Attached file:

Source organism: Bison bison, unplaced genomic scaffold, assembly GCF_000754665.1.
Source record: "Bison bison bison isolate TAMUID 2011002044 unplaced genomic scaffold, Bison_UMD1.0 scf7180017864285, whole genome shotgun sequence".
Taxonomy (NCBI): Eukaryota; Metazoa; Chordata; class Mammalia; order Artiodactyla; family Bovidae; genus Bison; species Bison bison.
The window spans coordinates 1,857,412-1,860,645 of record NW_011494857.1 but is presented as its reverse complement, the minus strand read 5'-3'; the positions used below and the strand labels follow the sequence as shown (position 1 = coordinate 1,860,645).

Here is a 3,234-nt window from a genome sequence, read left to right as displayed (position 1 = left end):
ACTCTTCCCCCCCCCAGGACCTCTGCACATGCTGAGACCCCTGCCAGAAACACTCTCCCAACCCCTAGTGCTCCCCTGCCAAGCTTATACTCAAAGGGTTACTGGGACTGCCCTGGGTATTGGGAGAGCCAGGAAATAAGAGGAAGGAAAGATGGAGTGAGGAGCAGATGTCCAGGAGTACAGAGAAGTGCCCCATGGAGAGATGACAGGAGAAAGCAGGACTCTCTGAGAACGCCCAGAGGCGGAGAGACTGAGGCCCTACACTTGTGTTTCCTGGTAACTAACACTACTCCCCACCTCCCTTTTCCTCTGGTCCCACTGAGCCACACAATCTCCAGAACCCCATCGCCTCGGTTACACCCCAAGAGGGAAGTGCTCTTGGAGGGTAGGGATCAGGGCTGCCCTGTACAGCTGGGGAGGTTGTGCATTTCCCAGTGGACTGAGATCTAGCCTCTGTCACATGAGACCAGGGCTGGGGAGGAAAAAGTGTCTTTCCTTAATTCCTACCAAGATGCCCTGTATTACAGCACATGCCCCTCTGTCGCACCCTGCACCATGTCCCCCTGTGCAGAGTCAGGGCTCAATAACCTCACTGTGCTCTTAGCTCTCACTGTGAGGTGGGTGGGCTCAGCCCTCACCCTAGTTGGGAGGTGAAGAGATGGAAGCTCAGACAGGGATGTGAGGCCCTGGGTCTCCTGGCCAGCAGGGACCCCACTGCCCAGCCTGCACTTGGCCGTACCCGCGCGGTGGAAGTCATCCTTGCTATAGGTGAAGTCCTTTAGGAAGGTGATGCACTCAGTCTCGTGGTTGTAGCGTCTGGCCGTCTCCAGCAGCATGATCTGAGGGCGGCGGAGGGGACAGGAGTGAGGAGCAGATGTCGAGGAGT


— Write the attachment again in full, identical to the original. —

Source organism: Bison bison, unplaced genomic scaffold, assembly GCF_000754665.1.
Source record: "Bison bison bison isolate TAMUID 2011002044 unplaced genomic scaffold, Bison_UMD1.0 scf7180017864285, whole genome shotgun sequence".
Taxonomy (NCBI): Eukaryota; Metazoa; Chordata; class Mammalia; order Artiodactyla; family Bovidae; genus Bison; species Bison bison.
The window spans coordinates 1,857,412-1,860,645 of record NW_011494857.1 but is presented as its reverse complement, the minus strand read 5'-3'; the positions used below and the strand labels follow the sequence as shown (position 1 = coordinate 1,860,645).

Here is a 3,234-nt window from a genome sequence, read left to right as displayed (position 1 = left end):
ACTCTTCCCCCCCCCAGGACCTCTGCACATGCTGAGACCCCTGCCAGAAACACTCTCCCAACCCCTAGTGCTCCCCTGCCAAGCTTATACTCAAAGGGTTACTGGGACTGCCCTGGGTATTGGGAGAGCCAGGAAATAAGAGGAAGGAAAGATGGAGTGAGGAGCAGATGTCCAGGAGTACAGAGAAGTGCCCCATGGAGAGATGACAGGAGAAAGCAGGACTCTCTGAGAACGCCCAGAGGCGGAGAGACTGAGGCCCTACACTTGTGTTTCCTGGTAACTAACACTACTCCCCACCTCCCTTTTCCTCTGGTCCCACTGAGCCACACAATCTCCAGAACCCCATCGCCTCGGTTACACCCCAAGAGGGAAGTGCTCTTGGAGGGTAGGGATCAGGGCTGCCCTGTACAGCTGGGGAGGTTGTGCATTTCCCAGTGGACTGAGATCTAGCCTCTGTCACATGAGACCAGGGCTGGGGAGGAAAAAGTGTCTTTCCTTAATTCCTACCAAGATGCCCTGTATTACAGCACATGCCCCTCTGTCGCACCCTGCACCATGTCCCCCTGTGCAGAGTCAGGGCTCAATAACCTCACTGTGCTCTTAGCTCTCACTGTGAGGTGGGTGGGCTCAGCCCTCACCCTAGTTGGGAGGTGAAGAGATGGAAGCTCAGACAGGGATGTGAGGCCCTGGGTCTCCTGGCCAGCAGGGACCCCACTGCCCAGCCTGCACTTGGCCGTACCCGCGCGGTGGAAGTCATCCTTGCTATAGGTGAAGTCCTTTAGGAAGGTGATGCACTCAGTCTCGTGGTTGTAGCGTCTGGCCGTCTCCAGCAGCATGATCTGAGGGCGGCGGAGGGGACAGGAGTGAGGAGCAGATGTCGAGGAGT